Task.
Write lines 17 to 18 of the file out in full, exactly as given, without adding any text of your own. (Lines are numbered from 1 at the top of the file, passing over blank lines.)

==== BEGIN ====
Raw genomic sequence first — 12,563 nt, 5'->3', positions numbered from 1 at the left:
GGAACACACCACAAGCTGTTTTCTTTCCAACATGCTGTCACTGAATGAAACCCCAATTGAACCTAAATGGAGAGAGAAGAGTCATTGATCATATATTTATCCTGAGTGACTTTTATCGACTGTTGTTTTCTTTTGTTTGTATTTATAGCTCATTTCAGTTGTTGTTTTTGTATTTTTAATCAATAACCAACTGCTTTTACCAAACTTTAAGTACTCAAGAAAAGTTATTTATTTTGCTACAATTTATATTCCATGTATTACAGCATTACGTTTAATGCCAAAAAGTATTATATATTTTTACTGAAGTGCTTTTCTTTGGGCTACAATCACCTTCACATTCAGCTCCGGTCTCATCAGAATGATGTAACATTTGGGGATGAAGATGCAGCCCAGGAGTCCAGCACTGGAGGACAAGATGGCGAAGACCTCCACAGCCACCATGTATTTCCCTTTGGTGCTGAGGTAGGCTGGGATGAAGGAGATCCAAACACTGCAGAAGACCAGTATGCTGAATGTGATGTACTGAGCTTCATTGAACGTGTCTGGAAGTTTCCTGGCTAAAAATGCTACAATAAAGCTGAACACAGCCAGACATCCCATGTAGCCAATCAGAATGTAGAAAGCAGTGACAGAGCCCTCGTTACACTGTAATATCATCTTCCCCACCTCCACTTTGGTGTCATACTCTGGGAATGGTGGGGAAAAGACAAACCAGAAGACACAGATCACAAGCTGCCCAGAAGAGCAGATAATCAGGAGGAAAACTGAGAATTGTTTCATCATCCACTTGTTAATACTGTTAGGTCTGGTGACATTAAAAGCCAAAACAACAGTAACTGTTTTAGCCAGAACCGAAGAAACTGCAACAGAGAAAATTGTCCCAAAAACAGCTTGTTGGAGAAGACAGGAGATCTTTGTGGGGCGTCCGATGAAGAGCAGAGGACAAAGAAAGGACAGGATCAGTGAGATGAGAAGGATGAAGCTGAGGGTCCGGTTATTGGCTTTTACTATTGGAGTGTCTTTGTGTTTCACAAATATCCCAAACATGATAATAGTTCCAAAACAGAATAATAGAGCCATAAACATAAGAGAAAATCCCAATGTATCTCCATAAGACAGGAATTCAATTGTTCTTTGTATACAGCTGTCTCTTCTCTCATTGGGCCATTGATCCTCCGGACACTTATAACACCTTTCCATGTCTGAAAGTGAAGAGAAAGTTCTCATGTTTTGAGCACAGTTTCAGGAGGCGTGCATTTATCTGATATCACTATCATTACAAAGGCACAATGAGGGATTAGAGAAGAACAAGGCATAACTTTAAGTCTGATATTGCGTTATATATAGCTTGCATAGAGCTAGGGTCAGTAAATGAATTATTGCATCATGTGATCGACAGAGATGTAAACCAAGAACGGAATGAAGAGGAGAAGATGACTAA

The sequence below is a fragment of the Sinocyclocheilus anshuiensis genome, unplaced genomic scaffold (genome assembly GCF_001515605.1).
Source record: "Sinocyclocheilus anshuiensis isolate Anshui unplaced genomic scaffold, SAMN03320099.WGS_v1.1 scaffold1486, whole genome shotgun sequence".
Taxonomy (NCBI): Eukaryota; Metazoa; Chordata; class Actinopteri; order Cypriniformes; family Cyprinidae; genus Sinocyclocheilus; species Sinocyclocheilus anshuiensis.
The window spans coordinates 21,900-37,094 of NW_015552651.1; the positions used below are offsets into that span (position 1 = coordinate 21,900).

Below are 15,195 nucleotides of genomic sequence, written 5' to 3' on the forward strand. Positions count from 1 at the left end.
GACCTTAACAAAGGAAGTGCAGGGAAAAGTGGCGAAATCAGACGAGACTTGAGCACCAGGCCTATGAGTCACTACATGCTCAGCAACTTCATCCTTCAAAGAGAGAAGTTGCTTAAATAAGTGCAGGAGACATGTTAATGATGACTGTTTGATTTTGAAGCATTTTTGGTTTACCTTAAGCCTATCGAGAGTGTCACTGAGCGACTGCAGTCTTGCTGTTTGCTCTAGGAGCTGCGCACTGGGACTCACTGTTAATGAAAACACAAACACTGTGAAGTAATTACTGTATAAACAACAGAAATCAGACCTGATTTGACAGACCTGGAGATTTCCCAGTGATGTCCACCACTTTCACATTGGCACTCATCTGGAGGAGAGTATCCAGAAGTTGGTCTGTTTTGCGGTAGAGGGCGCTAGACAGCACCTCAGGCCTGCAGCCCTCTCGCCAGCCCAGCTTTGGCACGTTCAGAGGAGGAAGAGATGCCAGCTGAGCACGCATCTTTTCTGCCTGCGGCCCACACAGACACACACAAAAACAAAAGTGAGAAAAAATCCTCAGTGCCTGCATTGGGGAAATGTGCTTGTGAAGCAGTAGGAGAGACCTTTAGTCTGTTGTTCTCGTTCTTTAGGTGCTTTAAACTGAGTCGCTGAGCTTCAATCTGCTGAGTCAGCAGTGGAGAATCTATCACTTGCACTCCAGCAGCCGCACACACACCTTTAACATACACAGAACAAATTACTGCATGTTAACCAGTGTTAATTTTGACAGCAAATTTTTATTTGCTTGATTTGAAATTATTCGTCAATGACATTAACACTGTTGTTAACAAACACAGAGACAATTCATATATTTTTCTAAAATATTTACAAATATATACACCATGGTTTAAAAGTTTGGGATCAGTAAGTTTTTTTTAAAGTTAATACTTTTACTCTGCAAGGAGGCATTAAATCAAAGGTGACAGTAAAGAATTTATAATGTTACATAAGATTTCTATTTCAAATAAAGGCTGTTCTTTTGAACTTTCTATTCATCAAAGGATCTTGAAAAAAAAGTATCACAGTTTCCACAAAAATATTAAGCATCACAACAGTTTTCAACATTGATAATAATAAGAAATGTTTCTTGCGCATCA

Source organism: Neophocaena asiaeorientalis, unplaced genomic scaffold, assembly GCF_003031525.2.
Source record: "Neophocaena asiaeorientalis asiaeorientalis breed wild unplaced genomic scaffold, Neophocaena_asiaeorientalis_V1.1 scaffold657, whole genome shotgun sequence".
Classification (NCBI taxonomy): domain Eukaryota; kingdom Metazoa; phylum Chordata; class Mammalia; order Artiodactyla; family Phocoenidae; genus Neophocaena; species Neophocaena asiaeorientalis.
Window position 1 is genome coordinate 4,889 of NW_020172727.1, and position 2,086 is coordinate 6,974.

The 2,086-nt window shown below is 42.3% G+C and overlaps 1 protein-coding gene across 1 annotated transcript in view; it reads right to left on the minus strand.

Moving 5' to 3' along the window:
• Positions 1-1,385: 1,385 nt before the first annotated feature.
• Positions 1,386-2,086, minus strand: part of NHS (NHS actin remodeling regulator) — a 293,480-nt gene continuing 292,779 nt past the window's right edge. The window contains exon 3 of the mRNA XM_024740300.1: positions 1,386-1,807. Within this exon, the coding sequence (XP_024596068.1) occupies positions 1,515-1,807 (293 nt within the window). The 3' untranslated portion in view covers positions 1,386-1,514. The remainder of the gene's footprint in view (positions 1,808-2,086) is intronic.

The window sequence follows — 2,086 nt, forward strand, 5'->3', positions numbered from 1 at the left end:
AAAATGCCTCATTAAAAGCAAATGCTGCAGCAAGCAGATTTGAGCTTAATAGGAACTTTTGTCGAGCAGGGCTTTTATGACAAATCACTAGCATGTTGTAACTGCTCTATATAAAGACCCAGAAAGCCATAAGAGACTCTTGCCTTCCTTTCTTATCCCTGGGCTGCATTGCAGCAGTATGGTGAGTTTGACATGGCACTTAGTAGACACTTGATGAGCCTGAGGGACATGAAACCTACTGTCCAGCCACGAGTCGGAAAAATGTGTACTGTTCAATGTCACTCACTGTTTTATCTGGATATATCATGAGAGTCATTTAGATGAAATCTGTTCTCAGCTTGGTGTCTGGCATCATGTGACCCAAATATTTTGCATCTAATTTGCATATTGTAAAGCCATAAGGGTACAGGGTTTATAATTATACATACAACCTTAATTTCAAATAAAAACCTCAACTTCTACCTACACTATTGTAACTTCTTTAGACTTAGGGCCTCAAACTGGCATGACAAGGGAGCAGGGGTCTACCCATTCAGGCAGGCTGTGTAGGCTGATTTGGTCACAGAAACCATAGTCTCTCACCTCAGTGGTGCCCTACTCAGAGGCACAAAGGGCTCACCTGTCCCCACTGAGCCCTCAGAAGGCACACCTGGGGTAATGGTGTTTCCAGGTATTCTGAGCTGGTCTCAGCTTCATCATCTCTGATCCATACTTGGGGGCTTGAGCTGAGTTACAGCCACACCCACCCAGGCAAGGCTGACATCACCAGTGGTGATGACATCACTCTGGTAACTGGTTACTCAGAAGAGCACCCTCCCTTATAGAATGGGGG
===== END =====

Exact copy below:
The window sequence follows — 2,086 nt, forward strand, 5'->3', positions numbered from 1 at the left end:
AAAATGCCTCATTAAAAGCAAATGCTGCAGCAAGCAGATTTGAGCTTAATAGGAACTTTTGTCGAGCAGGGCTTTTATGACAAATCACTAGCATGTTGTAACTGCTCTATATAAAGACCCAGAAAGCCATAAGAGACTCTTGCCTTCCTTTCTTATCCCTGGGCTGCATTGCAGCAGTATGGTGAGTTTGACATGGCACTTAGTAGACACTTGATGAGCCTGAGGGACATGAAACCTACTGTCCAGCCACGAGTCGGAAAAATGTGTACTGTTCAATGTCACTCACTGTTTTATCTGGATATATCATGAGAGTCATTTAGATGAAATCTGTTCTCAGCTTGGTGTCTGGCATCATGTGACCCAAATATTTTGCATCTAATTTGCATATTGTAAAGCCATAAGGGTACAGGGTTTATAATTATACATACAACCTTAATTTCAAATAAAAACCTCAACTTCTACCTACACTATTGTAACTTCTTTAGACTTAGGGCCTCAAACTGGCATGACAAGGGAGCAGGGGTCTACCCATTCAGGCAGGCTGTGTAGGCTGATTTGGTCACAGAAACCATAGTCTCTCACCTCAGTGGTGCCCTACTCAGAGGCACAAAGGGCTCACCTGTCCCCACTGAGCCCTCAGAAGGCACACCTGGGGTAATGGTGTTTCCAGGTATTCTGAGCTGGTCTCAGCTTCATCATCTCTGATCCATACTTGGGGGCTTGAGCTGAGTTACAGCCACACCCACCCAGGCAAGGCTGACATCACCAGTGGTGATGACATCACTCTGGTAACTGGTTACTCAGAAGAGCACCCTCCCTTATAGAATGGGGG